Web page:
Passion for Israel
The word “desire” is eudokia in the original Greek and can also be translated well-pleased, will, pleasure, and satisfaction (Matthew 11:26; 2 Thess. 1:11; Phil. 1:15; 2:13; Eph. 1:5, 9). When Paul speaks of his heart’s desire he is in fact talking about the will and purpose of his heart. Paul’s passion for Israel came from a heart surrendered to the will of God, not from any mere fleshly loyalty. The love of Messiah controlled his heart, and so Paul had Messiah’s concern for Israel upon his heart (2 Cor. 5:14). It was not merely an intellectual or "theological" regard for Israel, but rather Paul’s theology was the articulation of God’s unfailing passion and purpose for the Jewish people (Romans 11:1-5). If one has a theology without a passion for the very truth it represents, than theology may be simply an intellectual substitute for genuine life in Messiah.
Prayer for Israel
Immediately after acknowledging the national rejection of Messiah by his brethren according to the flesh in Romans 9:31-33, Paul passionately prays that the Jewish people “may be saved" (Romans 10:1). Paul knew that the spiritual situation was far from hopeless for them despite their present national unbelief, for he also shared their rejection of Messiah Yeshua before he was miraculously saved (Acts 9:3-6). Therefore, Paul had faith to believe God’s promises. God had promised that one day Israel will look unto Yeshua and be saved (Zechariah 12:10). Paul passion for Israel’s salvation resulted from faith in the unfailing promises of God; and his prayers reflected his passion. Please note in Romans 10: 1 that both his "desire" and "prayer" are expressed in the singular, not plural. Since his desire and prayer come together as a unity of one in his soul. For us as well our passion and prayers are not two different things, but are the root and fruit of the same tree or two sides of the same spiritual coin.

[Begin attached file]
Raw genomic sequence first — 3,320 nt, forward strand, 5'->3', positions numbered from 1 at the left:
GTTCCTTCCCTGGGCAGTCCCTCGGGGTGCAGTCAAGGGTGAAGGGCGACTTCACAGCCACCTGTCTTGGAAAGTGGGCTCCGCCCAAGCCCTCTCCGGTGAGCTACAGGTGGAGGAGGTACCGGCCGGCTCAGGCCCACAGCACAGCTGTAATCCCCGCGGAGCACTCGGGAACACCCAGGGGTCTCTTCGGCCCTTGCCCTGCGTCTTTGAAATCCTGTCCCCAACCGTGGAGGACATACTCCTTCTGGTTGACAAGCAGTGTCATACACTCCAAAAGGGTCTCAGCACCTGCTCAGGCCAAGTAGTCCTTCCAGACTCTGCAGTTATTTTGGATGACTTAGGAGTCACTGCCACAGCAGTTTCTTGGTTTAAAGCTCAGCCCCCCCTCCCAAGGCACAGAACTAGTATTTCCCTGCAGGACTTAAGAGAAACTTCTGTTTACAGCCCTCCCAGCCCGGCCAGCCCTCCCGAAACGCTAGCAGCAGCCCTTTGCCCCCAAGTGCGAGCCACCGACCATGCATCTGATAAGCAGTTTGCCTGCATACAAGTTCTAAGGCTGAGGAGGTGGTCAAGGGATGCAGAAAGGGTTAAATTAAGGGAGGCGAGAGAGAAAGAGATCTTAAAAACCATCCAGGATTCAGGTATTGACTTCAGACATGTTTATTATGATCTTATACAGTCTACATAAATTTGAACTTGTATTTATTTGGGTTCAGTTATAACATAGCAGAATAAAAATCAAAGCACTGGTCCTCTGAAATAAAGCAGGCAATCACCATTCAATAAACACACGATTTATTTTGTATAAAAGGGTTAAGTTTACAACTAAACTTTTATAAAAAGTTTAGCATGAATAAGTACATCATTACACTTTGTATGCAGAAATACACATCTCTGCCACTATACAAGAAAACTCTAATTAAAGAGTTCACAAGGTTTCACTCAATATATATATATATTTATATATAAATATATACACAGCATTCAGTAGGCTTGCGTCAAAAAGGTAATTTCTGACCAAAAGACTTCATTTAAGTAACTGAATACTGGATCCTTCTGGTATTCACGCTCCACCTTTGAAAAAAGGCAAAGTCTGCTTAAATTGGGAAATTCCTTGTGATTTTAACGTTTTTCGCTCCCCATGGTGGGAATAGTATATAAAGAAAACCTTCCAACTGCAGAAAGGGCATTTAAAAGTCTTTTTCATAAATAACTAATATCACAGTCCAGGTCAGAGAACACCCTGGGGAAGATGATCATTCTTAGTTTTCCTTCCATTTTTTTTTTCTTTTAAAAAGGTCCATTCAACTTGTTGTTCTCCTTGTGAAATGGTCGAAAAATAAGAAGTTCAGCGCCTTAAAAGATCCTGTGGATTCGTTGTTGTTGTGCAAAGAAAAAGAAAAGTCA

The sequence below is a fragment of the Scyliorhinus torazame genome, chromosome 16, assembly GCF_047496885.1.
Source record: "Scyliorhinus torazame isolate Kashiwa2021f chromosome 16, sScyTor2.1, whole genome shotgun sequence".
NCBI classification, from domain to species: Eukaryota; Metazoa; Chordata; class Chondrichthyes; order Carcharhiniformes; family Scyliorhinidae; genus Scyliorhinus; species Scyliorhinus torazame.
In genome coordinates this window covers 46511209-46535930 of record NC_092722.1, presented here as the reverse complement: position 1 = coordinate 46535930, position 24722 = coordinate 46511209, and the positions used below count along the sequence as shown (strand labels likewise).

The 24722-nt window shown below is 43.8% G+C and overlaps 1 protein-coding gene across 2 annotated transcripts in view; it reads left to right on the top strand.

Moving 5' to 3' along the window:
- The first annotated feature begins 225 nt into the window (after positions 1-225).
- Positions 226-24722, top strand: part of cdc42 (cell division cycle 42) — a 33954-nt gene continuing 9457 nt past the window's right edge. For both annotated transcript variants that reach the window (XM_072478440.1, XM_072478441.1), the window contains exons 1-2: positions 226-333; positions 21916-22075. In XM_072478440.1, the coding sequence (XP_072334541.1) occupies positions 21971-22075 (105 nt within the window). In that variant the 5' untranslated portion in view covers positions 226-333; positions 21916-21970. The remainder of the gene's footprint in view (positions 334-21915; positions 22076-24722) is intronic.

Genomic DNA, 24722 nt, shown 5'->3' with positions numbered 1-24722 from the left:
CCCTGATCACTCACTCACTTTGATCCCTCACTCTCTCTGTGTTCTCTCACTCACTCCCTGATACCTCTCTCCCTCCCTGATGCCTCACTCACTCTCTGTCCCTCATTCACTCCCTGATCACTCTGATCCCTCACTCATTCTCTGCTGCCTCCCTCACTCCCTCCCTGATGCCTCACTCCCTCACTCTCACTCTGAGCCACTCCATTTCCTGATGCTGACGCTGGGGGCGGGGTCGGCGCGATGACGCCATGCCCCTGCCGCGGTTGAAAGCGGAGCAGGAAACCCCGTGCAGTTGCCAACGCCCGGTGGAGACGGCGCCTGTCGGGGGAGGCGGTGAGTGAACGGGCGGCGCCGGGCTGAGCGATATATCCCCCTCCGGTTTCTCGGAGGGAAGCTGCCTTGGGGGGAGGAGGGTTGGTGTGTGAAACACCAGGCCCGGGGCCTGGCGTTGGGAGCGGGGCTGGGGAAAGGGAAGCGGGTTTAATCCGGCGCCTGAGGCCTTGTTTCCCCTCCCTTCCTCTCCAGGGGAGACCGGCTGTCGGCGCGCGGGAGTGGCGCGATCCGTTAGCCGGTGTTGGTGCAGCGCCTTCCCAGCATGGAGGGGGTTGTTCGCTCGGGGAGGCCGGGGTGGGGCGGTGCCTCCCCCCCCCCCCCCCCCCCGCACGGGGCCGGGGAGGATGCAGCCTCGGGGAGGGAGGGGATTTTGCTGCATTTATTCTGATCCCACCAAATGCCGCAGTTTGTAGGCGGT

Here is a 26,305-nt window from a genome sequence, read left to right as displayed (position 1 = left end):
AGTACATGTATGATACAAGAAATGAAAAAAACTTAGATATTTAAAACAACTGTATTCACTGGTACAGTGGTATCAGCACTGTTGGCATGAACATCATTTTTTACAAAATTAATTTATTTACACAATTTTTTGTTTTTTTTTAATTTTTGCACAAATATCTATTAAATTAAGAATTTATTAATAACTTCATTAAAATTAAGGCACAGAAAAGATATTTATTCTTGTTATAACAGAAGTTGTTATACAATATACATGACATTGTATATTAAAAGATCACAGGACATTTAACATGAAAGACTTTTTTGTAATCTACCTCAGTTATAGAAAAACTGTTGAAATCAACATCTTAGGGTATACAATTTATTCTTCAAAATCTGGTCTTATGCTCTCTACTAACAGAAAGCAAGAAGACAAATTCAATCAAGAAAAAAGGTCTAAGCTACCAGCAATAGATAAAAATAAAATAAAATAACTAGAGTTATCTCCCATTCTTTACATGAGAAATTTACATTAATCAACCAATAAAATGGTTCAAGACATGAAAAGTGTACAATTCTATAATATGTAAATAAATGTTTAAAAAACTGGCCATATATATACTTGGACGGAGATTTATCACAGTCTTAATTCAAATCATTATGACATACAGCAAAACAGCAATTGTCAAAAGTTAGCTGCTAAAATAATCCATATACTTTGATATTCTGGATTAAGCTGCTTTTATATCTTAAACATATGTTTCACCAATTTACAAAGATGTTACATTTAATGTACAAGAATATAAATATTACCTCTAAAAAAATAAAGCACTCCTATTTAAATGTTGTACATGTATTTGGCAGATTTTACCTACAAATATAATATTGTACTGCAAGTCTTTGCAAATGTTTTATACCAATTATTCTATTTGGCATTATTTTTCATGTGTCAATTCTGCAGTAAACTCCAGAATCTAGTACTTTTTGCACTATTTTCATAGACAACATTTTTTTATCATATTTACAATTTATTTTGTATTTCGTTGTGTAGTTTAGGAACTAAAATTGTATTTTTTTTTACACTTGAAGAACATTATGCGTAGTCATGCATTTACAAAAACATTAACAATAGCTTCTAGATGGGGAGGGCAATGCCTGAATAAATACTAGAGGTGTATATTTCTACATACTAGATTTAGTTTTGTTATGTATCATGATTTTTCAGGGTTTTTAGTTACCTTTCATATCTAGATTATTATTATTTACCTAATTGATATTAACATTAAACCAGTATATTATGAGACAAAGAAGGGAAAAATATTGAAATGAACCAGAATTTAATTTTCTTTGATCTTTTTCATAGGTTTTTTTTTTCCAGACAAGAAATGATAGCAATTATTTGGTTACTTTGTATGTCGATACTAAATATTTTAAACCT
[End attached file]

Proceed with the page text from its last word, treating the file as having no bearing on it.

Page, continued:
The word for “prayer” means to want or to beg. It is used for a plea or entreaty when addressed to God as a prayer, request, petition or supplication. In my mind’s eye I can almost see Paul during his morning and evening devotions beseeching God and pleading for Israel’s salvation. Each of us need to re-evaluate our prayers and see if our passion results from fervent faith in God’s promises? Do our prayers for Israel reflect our passion for God’s concerns and eternal love for His people?
Practice toward Israel
With this kind of passion and prayer that are based on God’s promises for Israel, we can easily understand Paul’s practice and ministry to the Jewish people. He wanted them to be saved, and the Lord glorified as the Faithful One to Israel (Romans 11:26-27). Even as the Apostle to the Gentiles, his ministry was “to the Jew first” (Romans 1:16) because it is also first in the heart of God (Jeremiah 31:3). Paul accordingly prioritized it in his own soul and agenda. He made it a point to find Jewish people with whom to share Messiah (Acts 13:46; 14:1; 16:13). Paul's consistent practice may be easier to understand in light of his theology. However, what is harder to understand are those believers who say that the love of Messiah controls their hearts, and yet whose practice is not geared toward the salvation of Jewish people.
The message of the Good News is for all nations, yet it is still a Jewish message with a Jewish priority (Acts 17:17). Therefore, regardless if you are called to Nigeria, France, China, or Pakistan, you still have a message that is “to the Jew first.” What this means is you have a responsibility to love Jewish people, reach out to Jewish people wherever you may be, to teach and disciple believers of the Jewish essence of the Good News, and to "pray for the peace of Jerusalem" (Psalm 122:6).
We want to imitate Paul in his zeal for the salvation of Jewish people, and therefore we are setting a priority to pray and reach out to Jewish people everywhere including in Israel. We see that Messiah’s love will control our hearts and make it a priority to serve Israel because of His promises.
On a personal note, we want to thank you for praying for our recent ministry trip to Israel which included meeting with couples and individuals as well as teaching seminars in different areas and outreach in several different congregations located near Tel Aviv, in Jerusalem and in the Negev. We appreciate you standing with us for Israel.